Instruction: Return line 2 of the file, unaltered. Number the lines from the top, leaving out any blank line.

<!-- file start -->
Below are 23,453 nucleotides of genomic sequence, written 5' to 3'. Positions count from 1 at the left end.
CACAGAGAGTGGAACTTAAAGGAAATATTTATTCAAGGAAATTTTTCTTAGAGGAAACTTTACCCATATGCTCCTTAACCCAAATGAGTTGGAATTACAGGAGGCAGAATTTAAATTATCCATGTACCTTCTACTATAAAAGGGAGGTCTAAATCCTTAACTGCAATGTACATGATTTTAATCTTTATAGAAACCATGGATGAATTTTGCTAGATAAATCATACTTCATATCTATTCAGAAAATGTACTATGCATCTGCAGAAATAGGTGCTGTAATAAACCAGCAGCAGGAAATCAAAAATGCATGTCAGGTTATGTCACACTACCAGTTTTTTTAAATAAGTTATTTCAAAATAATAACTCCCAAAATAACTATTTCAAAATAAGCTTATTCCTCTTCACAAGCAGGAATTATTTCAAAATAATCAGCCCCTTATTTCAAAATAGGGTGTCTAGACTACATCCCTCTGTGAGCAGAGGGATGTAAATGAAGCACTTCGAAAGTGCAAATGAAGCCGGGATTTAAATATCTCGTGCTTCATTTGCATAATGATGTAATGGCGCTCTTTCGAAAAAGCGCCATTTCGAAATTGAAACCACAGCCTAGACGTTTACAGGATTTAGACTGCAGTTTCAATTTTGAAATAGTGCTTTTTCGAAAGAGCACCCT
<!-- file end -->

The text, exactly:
CACAGAGAGTGGAACTTAAAGGAAATATTTATTCAAGGAAATTTTTCTTAGAGGAAACTTTACCCATATGCTCCTTAACCCAAATGAGTTGGAATTACAGGAGGCAGAATTTAAATTATCCATGTACCTTCTACTATAAAAGGGAGGTCTAAATCCTTAACTGCAATGTACATGATTTTAATCTTTATAGAAACCATGGATGAATTTTGCTAGATAAATCATACTTCATATCTATTCAGAAAATGTACTATGCATCTGCAGAAATAGGTGCTGTAATAAACCAGCAGCAGGAAATCAAAAATGCATGTCAGGTTATGTCACACTACCAGTTTTTTTAAATAAGTTATTTCAAAATAATAACTCCCAAAATAACTATTTCAAAATAAGCTTATTCCTCTTCACAAGCAGGAATTATTTCAAAATAATCAGCCCCTTATTTCAAAATAGGGTGTCTAGACTACATCCCTCTGTGAGCAGAGGGATGTAAATGAAGCACTTCGAAAGTGCAAATGAAGCCGGGATTTAAATATCTCGTGCTTCATTTGCATAATGATGTAATGGCGCTCTTTCGAAAAAGCGCCATTTCGAAATTGAAACCACAGCCTAGACGTTTACAGGATTTAGACTGCAGTTTCAATTTTGAAATAGTGCTTTTTCGAAAGAGCACCCT